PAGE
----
Psoriasis is a chronic autoimmune inflammatory condition of skin, which causes it to become silvery with white scales and reddish plaques. Along with impacting the skin, it affects individuals mentally and emotionally. This World Psoriasis Day, which is celebrated every year on October 29, it is essential to know the facts and break through the established wrongs tied to it. Come, let’s learn some popular myths about psoriasis.
Myths about psoriasis
People with psoriasis go through isolation, anxiety and are likely to have depression. Therefore, it is important for everyone to know the right facts about this condition and spread awareness as much as possible.
6 myths and facts associated with psoriasis:
Myth #1: Psoriasis is contagious
Since psoriasis is very visible, people think it is communicable. It is an absolutely non-contagious disease. It is an autoimmune disorder in which the regeneration of skin cells is accelerated at a very higher pace than usual. Any kind of physical contact with a person who has the condition, by no means will lead you to get psoriasis.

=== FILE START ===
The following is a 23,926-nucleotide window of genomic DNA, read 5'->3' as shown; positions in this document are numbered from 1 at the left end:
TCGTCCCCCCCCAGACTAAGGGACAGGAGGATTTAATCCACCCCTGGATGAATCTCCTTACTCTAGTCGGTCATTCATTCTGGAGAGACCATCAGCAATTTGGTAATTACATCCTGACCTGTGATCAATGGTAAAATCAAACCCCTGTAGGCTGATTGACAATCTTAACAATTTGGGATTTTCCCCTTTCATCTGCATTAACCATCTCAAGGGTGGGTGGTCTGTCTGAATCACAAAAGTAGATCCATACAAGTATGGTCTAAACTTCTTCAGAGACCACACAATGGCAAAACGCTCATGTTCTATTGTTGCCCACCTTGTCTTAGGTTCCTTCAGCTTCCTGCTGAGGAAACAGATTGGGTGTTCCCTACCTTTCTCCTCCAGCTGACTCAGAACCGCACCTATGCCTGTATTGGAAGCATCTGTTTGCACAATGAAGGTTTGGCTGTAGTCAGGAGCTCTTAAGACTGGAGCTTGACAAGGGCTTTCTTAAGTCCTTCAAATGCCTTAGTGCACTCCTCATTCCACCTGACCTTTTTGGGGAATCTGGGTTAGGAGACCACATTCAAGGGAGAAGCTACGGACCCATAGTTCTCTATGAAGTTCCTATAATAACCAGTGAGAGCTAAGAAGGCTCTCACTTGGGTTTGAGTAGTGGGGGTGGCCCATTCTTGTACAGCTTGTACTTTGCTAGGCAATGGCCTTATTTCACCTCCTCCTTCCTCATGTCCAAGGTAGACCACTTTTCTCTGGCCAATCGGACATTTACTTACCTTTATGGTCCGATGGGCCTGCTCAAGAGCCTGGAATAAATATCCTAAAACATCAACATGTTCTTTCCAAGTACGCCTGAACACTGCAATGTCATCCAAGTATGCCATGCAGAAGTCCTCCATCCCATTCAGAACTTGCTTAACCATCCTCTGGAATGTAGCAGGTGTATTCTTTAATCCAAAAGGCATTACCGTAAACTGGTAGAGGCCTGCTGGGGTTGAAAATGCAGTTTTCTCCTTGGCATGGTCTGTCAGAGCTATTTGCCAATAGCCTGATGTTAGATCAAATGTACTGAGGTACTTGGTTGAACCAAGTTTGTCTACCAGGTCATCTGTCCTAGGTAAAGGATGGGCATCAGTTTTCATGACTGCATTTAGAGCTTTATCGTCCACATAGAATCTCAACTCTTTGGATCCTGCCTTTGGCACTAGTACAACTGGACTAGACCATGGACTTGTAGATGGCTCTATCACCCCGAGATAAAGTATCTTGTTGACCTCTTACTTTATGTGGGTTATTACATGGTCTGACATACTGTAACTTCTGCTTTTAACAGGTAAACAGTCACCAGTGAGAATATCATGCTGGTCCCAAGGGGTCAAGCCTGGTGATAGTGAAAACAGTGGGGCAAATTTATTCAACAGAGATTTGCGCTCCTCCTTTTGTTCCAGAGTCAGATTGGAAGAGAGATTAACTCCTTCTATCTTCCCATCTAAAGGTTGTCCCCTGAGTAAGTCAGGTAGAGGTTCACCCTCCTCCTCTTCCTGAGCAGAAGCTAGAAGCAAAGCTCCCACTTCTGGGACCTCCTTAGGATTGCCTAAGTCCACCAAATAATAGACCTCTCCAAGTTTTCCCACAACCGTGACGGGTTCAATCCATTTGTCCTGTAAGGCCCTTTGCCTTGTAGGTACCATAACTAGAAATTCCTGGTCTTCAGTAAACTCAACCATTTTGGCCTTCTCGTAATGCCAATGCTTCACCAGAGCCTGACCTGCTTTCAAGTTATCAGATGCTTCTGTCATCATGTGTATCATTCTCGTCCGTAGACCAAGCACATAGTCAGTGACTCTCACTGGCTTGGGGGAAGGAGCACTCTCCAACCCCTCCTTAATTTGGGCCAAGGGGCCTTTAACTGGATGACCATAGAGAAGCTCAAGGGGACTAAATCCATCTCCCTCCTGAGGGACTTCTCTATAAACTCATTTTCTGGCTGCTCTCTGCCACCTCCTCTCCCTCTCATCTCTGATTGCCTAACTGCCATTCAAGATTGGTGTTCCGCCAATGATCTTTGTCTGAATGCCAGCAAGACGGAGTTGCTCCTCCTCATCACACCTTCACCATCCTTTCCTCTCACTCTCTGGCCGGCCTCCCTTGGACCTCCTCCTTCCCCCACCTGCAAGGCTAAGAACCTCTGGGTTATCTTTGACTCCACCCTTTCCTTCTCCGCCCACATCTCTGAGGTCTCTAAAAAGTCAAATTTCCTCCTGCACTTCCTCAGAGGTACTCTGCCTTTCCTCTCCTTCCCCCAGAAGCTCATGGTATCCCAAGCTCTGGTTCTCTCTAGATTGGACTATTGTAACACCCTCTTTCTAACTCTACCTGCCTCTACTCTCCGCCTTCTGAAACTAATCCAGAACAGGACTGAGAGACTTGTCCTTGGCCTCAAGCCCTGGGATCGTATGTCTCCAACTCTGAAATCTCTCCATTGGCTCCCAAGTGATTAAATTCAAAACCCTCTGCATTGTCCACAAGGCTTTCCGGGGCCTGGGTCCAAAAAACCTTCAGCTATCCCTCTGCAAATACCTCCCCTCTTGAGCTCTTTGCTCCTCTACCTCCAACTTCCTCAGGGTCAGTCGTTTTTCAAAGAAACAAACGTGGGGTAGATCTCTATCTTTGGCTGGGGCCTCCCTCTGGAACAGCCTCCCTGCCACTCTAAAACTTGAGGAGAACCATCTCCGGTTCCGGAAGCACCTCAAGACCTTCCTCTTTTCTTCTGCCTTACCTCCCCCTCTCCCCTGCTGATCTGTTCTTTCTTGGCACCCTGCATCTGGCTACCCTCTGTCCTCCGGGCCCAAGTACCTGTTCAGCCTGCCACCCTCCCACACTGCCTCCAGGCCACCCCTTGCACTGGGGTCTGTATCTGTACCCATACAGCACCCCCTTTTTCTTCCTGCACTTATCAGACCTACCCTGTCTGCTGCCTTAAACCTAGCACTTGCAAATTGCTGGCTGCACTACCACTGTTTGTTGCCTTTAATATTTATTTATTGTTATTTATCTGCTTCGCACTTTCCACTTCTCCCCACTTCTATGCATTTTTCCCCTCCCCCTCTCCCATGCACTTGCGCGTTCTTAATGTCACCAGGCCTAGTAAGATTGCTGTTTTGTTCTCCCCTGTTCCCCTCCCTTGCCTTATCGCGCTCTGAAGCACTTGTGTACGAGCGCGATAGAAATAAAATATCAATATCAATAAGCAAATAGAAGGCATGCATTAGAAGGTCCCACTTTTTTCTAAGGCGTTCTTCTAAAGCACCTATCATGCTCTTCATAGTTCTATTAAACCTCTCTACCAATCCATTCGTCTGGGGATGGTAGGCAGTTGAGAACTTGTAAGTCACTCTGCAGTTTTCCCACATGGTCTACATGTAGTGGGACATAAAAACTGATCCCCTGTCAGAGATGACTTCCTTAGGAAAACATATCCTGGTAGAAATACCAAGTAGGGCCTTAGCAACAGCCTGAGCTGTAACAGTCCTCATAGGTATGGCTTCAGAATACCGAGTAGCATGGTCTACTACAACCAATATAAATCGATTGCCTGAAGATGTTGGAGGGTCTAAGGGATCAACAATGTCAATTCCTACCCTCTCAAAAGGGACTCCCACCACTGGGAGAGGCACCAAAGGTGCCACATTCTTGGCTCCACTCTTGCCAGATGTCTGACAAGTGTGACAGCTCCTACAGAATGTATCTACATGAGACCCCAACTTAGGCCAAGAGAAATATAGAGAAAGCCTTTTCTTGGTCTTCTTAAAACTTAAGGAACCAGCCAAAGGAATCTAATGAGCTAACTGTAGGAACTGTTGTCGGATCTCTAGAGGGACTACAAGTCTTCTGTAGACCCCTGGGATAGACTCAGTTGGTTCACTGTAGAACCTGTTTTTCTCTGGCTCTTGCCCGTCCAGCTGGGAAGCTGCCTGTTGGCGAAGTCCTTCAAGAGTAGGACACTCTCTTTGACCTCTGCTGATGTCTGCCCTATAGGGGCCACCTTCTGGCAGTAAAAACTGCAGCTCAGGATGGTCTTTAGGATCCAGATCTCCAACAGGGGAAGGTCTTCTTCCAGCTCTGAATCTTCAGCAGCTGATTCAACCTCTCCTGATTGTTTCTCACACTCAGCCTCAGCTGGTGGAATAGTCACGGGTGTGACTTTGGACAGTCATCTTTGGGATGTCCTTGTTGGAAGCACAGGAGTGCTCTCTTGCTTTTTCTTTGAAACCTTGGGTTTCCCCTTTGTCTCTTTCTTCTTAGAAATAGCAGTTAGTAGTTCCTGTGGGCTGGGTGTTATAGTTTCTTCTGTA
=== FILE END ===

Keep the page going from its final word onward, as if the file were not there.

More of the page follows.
Myth #2: Poor hygiene leads to psoriasis
Psoriasis is an autoimmune disease and hygiene has no role in it. It is neither the cause nor could it elevate the disorder.
Myth #3: It is only a skin condition
Though it often manifests as red itchy patches on the skin, it could even affect nails, mouth, joints, etc, and cause several medical conditions such as psoriatic arthritis. The risk of developing heart disease, vision issues, heart conditions, etc also increases.
Myth #4: It is an adult condition
Genetics is one of the causes of the condition. So, psoriasis affects children as well with as high as a 50 percent chance if both parents have the disorder.
Myth #5: It only manifests as one type
Five types of psoriasis exist, depending on the etiology namely plaque, inverse, guttate, pustular, and erythrodermic.
Myth #6: There is no treatment
There isn’t any permanent cure for psoriasis yet but there exist effective treatments that can improve the severity of signs and symptoms and lowers the risk of developing other health conditions.
How to manage psoriasis?
Regular treatment is the key to managing psoriasis. Therefore, seeing a doctor is necessary and the best solution will be prescribed by your healthcare provider according to the severity of the disease as it is different for everyone.
Additionally, give extra moisturizer to the skin, don’t allow skin to dry, expose body to sunlight, do regular exercise to make joints stronger, reduce stress levels, and quit smoking and drinking alcohol to ease psoriasis.